Television Fast Forward: Sequels and Remakes of Cancelled Series - 1955-1992 by Lee Goldberg
Television Fast Forward by Lee Goldberg is a 2015 Adventures in Television publication. I was provided a copy of this book by the publisher and Netgalley in exchange for an honest review.
This book was originally published in 1992, so if you missed it back then, which I did, now is your chance to check out a comprehensive look at all the television revivals, reboots, remakes, or movies based on television shows up to the year 1992.
While I was a huge television junkie at one time, I never gave much thought to how many shows were brought back after long absences, made into major motion pictures or were given a complete reboot. I was totally surprised by how many there were, and it seems this trend will continue for a long time to come.
There is a short synopsis of the plot, a cast listing, and commentary in regards to each show discussed, which is interesting, plus I had a lot of fun skipping down memory lane remembering these classic shows and the actors made famous by them.
Many will notice that this book is an updated version, and yes, there is new information in the appendix which covers the remakes and revivals from 1992- 2015. This addition to the original book is just a list, with the dates included, but does not give any specific details, which is my only complaint about this book.
It's obvious the author lovingly researched and spent a great deal of time on the older material, so, it would be nice to see that same attention to detail added for the post 1992 material as well.
The beginning of this trend, for all intents and purposes started with “Rescue from Gilligan's Island” and went on to break into feature films with “Star Trek: The Motion Picture, and many old shows were brought back to life, by showcasing them in made for TV movie specials such as Columbo, and Perry Mason, eventually leading to revivals like The New Adam -12 which is basically the same show, but with different actors.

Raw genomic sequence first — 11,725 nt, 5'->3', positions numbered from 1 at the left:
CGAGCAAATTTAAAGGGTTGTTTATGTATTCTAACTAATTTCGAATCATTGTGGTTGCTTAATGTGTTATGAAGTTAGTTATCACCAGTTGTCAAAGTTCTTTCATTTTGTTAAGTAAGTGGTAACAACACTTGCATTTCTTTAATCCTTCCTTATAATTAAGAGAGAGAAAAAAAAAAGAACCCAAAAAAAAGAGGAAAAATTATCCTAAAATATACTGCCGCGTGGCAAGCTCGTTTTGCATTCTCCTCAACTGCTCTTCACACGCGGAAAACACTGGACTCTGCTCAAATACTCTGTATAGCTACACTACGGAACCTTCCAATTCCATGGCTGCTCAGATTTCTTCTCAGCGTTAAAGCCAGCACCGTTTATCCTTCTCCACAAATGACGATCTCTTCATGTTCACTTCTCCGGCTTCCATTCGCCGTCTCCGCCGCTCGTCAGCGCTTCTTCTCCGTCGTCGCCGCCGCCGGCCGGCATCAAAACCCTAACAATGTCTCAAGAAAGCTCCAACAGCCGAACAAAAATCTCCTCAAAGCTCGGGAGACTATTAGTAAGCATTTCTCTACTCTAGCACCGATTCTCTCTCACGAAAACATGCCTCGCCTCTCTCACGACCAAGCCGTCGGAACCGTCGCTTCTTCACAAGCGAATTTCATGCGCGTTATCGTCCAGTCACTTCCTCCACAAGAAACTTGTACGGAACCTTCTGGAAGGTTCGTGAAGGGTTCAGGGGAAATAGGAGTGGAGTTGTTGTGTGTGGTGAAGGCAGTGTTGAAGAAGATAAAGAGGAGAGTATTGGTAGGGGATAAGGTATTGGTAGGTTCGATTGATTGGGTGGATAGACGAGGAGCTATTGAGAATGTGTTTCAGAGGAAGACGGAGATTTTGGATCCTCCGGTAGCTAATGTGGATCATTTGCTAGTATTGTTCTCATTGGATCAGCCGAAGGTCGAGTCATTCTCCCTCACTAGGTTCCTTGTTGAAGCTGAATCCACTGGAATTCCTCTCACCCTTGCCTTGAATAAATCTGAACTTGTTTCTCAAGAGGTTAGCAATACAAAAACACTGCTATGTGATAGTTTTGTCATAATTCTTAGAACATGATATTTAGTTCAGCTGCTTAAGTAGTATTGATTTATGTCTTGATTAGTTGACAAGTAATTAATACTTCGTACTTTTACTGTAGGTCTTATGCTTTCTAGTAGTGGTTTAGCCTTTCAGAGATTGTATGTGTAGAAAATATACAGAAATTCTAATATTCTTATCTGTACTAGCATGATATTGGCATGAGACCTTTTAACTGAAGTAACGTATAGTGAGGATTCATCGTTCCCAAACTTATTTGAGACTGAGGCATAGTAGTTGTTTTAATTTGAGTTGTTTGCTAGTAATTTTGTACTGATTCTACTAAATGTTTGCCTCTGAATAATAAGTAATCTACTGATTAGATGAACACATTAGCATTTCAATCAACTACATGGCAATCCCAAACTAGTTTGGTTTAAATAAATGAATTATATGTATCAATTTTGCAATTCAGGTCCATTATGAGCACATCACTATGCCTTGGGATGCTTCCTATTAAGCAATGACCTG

Revivals such as Arrested Development – picked up by Netflix, reboots like Hawaii 5-O, and big screen adaptations such a Sex and the City are just a few examples of the more recent material.
I spent my Sunday afternoon combing through this book, which can be used like a reference book, or read all at one time. My husband and I enjoyed looking back and had a few good laughs along the way, plus we found some shows we were not familiar with and hope to look them up sometime.
Overall this is an interesting television 'list' style book, something the die hard TV fan will want to add to their library, for sure. But, if you are a pop culture enthusiast, enjoy trivia, history, or nostalgia, you will enjoy this book as well.
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The Best TV Shows That Never Were by Lee Goldberg is a 2015 Adventures in Television publication. I was provided a copy of this book by the publisher and Netgalley in exchange for an honest review.
This book was originally published in the 1990's , but has been released in digital format with some tweaks here and there.
Even the very casual TV viewer is aware of what a TV pilot is- but just to give you some more details – A TV pilot is basically the first episode of a proposed series. It is a stand alone in most cases, but can be a disguised within a popular long running series to give it an extra boost or lead in.
The point of this exercise is to test the reception of the viewing public to see if the show is worth continuing. Pilots can be expensive to produce and if the show doesn't generate enough interest from the networks or from advertisers it will never see the light of day.
This book organizes those pilots that never got a chance to entertain us, into groups – such as a 'concept' or 'high concept' shows.
What is a concept show?
Think “The Flying Nun” or may “Quantum Leap” , just to give you an example. Often these shows appeal to a select audience.